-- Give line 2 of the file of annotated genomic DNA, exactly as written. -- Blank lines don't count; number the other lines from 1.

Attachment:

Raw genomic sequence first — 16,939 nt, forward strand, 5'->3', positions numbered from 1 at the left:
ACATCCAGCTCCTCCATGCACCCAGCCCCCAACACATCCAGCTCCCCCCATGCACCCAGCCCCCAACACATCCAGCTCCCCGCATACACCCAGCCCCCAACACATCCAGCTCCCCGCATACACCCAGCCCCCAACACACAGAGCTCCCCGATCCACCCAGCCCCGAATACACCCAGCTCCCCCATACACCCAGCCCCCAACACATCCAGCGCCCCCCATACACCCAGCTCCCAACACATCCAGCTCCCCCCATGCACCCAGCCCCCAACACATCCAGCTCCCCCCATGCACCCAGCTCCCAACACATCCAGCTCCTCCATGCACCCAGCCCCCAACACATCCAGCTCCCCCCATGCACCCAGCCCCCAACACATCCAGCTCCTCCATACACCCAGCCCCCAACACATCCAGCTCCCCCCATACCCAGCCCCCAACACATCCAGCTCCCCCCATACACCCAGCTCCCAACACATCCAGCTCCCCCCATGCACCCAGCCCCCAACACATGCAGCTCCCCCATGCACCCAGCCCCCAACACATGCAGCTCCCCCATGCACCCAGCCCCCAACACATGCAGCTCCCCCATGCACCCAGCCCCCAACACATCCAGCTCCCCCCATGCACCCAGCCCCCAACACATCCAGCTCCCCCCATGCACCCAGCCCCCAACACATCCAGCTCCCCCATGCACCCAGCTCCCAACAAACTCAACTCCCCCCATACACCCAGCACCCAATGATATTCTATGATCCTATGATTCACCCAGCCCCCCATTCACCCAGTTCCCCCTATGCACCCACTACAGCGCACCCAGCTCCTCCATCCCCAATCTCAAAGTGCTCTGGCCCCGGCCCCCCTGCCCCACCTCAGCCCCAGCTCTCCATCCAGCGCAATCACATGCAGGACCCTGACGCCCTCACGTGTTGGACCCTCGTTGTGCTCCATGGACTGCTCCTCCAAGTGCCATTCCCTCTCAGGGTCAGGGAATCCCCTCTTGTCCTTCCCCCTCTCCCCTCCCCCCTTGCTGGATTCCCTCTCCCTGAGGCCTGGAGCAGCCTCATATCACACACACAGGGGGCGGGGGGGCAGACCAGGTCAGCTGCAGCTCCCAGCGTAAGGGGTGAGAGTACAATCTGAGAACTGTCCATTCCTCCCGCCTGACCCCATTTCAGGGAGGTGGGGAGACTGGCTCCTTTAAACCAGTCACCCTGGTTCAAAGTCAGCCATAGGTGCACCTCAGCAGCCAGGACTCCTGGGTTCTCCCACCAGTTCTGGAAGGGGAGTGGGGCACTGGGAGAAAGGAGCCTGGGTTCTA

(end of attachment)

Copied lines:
ACATCCAGCTCCTCCATGCACCCAGCCCCCAACACATCCAGCTCCCCCCATGCACCCAGCCCCCAACACATCCAGCTCCCCGCATACACCCAGCCCCCAACACATCCAGCTCCCCGCATACACCCAGCCCCCAACACACAGAGCTCCCCGATCCACCCAGCCCCGAATACACCCAGCTCCCCCATACACCCAGCCCCCAACACATCCAGCGCCCCCCATACACCCAGCTCCCAACACATCCAGCTCCCCCCATGCACCCAGCCCCCAACACATCCAGCTCCCCCCATGCACCCAGCTCCCAACACATCCAGCTCCTCCATGCACCCAGCCCCCAACACATCCAGCTCCCCCCATGCACCCAGCCCCCAACACATCCAGCTCCTCCATACACCCAGCCCCCAACACATCCAGCTCCCCCCATACCCAGCCCCCAACACATCCAGCTCCCCCCATACACCCAGCTCCCAACACATCCAGCTCCCCCCATGCACCCAGCCCCCAACACATGCAGCTCCCCCATGCACCCAGCCCCCAACACATGCAGCTCCCCCATGCACCCAGCCCCCAACACATGCAGCTCCCCCATGCACCCAGCCCCCAACACATCCAGCTCCCCCCATGCACCCAGCCCCCAACACATCCAGCTCCCCCCATGCACCCAGCCCCCAACACATCCAGCTCCCCCATGCACCCAGCTCCCAACAAACTCAACTCCCCCCATACACCCAGCACCCAATGATATTCTATGATCCTATGATTCACCCAGCCCCCCATTCACCCAGTTCCCCCTATGCACCCACTACAGCGCACCCAGCTCCTCCATCCCCAATCTCAAAGTGCTCTGGCCCCGGCCCCCCTGCCCCACCTCAGCCCCAGCTCTCCATCCAGCGCAATCACATGCAGGACCCTGACGCCCTCACGTGTTGGACCCTCGTTGTGCTCCATGGACTGCTCCTCCAAGTGCCATTCCCTCTCAGGGTCAGGGAATCCCCTCTTGTCCTTCCCCCTCTCCCCTCCCCCCTTGCTGGATTCCCTCTCCCTGAGGCCTGGAGCAGCCTCATATCACACACACAGGGGGCGGGGGGGCAGACCAGGTCAGCTGCAGCTCCCAGCGTAAGGGGTGAGAGTACAATCTGAGAACTGTCCATTCCTCCCGCCTGACCCCATTTCAGGGAGGTGGGGAGACTGGCTCCTTTAAACCAGTCACCCTGGTTCAAAGTCAGCCATAGGTGCACCTCAGCAGCCAGGACTCCTGGGTTCTCCCACCAGTTCTGGAAGGGGAGTGGGGCACTGGGAGAAAGGAGCCTGGGTTCTA